Ronald L. Smith is the author of 19 books. He's edited several national magazines, and his fiction, non-fiction, poetry and photographs have been published around the world. He is an ASCAP songwriter. http://www.ronaldlsmith.com/
[[ After viewing the Catwoman seduction scene https://www.facebook.com/jnewmar/videos/10215613168115167/ ]]
Merry Christmas indeed. Quite a gift; the remembrance of things past and still relevant today.
When you see that scene “out of context,” it looks like something out of a classic movie. It looks like it was rehearsed for a week, carefully scripted and choreographed so that certain words (such as “happiness”) are mated to vivid images. It’s a literal dance between Catwoman and Batman here, and perfectly directed.
This is quite miraculous, considering it was knocked off for a weekly TV show hurrying to complete dozens of episodes. It was produced with enduring quality, even though nobody could imagine there would be VHS tapes and DVD discs one day.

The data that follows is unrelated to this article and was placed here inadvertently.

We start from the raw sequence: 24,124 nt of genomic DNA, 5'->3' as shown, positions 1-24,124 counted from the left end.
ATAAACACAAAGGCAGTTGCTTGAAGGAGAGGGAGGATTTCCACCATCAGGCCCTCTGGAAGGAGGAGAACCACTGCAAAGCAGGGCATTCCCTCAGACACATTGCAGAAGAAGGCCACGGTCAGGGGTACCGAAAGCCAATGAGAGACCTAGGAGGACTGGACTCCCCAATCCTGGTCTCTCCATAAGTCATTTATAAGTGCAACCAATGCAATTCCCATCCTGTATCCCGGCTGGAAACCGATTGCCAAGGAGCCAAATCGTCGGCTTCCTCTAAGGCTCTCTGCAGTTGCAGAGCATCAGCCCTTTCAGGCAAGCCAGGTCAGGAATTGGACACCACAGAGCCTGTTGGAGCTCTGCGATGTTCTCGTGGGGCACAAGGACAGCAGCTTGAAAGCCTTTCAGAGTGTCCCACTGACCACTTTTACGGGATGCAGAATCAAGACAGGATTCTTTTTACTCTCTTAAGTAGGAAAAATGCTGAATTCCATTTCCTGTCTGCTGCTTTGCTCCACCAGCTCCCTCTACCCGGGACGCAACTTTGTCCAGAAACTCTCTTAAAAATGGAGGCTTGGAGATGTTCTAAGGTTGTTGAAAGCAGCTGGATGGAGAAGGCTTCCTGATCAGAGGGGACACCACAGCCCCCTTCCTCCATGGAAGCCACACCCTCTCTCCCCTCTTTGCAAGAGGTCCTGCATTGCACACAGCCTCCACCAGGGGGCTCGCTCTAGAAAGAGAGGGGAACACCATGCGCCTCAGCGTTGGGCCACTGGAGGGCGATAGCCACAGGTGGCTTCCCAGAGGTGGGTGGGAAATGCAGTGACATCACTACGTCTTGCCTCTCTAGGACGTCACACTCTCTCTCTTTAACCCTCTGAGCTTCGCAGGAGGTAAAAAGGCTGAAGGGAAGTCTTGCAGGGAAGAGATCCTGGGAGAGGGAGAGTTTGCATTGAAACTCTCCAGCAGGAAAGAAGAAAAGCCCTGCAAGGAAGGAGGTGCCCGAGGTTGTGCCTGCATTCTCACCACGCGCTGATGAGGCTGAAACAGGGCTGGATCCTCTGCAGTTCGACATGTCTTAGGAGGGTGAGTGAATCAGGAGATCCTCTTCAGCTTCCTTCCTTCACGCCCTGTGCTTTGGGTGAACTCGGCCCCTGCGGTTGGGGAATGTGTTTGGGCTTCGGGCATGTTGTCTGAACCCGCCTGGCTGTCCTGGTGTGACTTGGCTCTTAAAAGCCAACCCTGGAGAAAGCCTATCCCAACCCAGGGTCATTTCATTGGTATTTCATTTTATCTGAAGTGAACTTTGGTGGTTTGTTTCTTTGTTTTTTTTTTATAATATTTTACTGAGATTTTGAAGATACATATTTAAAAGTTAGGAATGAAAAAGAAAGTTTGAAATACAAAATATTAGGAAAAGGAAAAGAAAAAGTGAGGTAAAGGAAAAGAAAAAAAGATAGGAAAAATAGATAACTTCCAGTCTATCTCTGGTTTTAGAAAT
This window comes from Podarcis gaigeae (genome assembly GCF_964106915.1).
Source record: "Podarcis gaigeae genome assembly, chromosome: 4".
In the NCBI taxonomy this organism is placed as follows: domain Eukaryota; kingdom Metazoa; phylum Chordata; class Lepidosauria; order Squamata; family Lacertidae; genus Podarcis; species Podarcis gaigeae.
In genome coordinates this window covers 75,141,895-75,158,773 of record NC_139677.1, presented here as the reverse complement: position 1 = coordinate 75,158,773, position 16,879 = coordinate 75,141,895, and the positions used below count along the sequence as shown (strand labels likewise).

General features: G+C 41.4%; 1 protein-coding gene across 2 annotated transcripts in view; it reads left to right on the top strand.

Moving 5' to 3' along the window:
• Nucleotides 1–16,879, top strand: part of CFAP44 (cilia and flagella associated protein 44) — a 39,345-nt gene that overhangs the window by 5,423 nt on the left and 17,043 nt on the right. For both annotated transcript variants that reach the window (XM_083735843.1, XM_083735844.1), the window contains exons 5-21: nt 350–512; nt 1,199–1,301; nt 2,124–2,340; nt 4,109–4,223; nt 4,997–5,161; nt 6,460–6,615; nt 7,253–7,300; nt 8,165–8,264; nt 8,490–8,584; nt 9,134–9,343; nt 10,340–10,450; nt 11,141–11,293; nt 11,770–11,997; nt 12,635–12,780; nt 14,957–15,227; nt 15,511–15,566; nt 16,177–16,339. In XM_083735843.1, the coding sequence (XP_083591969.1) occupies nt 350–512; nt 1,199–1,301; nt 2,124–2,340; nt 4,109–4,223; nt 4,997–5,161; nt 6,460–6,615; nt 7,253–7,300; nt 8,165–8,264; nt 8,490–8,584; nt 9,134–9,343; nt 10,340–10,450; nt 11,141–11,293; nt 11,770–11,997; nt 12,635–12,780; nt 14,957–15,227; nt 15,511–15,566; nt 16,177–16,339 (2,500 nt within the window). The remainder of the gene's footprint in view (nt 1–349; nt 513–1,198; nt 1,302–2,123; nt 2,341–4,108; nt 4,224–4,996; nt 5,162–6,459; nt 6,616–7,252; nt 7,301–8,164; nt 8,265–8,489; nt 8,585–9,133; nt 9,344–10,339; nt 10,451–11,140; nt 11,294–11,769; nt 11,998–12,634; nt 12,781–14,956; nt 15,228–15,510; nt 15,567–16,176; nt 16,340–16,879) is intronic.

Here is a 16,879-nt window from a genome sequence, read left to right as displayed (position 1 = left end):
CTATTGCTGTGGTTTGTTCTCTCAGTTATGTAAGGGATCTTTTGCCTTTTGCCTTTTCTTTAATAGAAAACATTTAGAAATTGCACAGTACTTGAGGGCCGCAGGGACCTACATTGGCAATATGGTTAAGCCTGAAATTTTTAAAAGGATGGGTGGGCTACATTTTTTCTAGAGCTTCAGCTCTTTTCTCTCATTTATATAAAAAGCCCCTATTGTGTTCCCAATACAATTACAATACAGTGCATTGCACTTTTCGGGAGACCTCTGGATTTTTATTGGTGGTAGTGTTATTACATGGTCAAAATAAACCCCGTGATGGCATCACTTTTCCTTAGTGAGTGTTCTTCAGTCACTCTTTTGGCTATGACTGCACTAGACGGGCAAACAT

Of course, there’s a reason why Catwoman scenes have resonated far more than any moments with The Joker, The Riddler, The Penguin or the others. The conflict between Catwoman and Batman is far more delicious. The Shawns of the world don’t freeze-frame moments of skinny Frank Gorshin giggling or striking poses. He was a fine actor who did know how to maximize his face and his body, but he was a mere man.
Only you (and not Eartha or Lee) had the physicality to match up against Adam. No other woman had the dancer’s training, the background in choreography or the skills as a model to achieve what you did. It takes two, as was even proven in “Li’l Abner” when the movements (not just the beauty) of Stupefyin’ Jones paralyzed people. Here, Batman is, if not paralyzed, mesmerized. It leads to the key moment where his inertia becomes his strength: he won’t fight Catwoman. Like an elephant against a lioness, he relies on being stoic.